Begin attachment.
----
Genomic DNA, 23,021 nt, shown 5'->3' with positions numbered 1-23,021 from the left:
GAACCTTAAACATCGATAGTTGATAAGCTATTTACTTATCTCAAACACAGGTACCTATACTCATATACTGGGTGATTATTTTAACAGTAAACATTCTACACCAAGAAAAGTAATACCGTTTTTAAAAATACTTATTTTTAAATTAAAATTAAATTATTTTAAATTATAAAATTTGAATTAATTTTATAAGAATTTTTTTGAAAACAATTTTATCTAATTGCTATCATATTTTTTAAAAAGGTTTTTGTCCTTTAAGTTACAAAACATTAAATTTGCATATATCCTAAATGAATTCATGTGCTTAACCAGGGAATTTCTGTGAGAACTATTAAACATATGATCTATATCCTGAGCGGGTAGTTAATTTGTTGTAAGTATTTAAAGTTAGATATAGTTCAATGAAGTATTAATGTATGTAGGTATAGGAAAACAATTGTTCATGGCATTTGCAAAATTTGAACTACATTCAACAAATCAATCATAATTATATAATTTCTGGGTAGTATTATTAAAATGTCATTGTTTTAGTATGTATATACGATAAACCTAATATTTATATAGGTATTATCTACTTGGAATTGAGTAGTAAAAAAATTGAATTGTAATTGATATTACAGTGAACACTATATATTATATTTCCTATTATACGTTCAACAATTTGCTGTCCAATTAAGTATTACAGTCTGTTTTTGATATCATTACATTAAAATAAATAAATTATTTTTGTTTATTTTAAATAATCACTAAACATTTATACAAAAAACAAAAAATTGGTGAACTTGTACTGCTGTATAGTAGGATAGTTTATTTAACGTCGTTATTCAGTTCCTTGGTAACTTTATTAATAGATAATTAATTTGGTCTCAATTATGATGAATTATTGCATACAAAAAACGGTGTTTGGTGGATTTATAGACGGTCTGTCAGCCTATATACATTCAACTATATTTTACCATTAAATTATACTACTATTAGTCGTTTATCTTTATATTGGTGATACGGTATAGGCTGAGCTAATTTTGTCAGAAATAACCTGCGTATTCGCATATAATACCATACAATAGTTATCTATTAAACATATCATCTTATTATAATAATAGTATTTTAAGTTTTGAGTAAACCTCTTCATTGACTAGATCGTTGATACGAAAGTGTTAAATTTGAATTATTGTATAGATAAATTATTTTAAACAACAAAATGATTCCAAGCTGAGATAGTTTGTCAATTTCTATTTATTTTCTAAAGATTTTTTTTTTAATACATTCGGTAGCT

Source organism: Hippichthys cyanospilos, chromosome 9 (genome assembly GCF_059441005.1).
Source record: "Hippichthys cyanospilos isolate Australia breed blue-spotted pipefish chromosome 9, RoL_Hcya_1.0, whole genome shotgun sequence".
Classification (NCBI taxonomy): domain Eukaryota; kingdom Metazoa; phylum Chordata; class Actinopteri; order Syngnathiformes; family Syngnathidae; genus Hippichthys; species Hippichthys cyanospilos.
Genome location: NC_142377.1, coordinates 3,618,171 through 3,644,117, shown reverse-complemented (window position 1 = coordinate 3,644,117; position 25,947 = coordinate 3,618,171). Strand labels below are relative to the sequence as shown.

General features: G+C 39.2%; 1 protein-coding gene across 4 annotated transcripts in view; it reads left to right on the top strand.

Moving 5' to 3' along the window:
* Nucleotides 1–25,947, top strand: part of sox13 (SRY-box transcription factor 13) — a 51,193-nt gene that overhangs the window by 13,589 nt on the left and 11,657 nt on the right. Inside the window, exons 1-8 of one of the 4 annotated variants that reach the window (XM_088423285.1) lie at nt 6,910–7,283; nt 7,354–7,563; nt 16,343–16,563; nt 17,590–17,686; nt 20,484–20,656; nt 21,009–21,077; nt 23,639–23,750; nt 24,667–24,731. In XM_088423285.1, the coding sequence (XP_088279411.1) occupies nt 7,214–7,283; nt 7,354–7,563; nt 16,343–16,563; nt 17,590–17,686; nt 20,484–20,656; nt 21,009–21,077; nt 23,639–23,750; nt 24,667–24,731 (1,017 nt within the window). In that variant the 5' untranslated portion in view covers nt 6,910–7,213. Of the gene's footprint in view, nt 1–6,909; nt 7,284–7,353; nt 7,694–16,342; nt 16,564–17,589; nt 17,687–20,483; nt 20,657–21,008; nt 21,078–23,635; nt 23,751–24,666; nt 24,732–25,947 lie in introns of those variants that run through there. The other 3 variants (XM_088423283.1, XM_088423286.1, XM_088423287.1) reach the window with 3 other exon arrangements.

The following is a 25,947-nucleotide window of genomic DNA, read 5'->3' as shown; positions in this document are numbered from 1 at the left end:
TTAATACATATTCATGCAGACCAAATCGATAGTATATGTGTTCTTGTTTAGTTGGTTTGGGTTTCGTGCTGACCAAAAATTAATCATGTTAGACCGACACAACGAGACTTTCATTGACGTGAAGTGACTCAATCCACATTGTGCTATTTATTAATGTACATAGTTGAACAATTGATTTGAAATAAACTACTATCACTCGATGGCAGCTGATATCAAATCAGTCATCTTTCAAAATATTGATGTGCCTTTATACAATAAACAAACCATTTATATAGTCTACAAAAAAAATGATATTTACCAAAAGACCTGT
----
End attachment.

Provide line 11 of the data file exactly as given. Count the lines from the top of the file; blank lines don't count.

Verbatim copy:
TTAATACATATTCATGCAGACCAAATCGATAGTATATGTGTTCTTGTTTAGTTGGTTTGGGTTTCGTGCTGACCAAAAATTAATCATGTTAGACCGACACAACGAGACTTTCATTGACGTGAAGTGACTCAATCCACATTGTGCTATTTATTAATGTACATAGTTGAACAATTGATTTGAAATAAACTACTATCACTCGATGGCAGCTGATATCAAATCAGTCATCTTTCAAAATATTGATGTGCCTTTATACAATAAACAAACCATTTATATAGTCTACAAAAAAAATGATATTTACCAAAAGACCTGT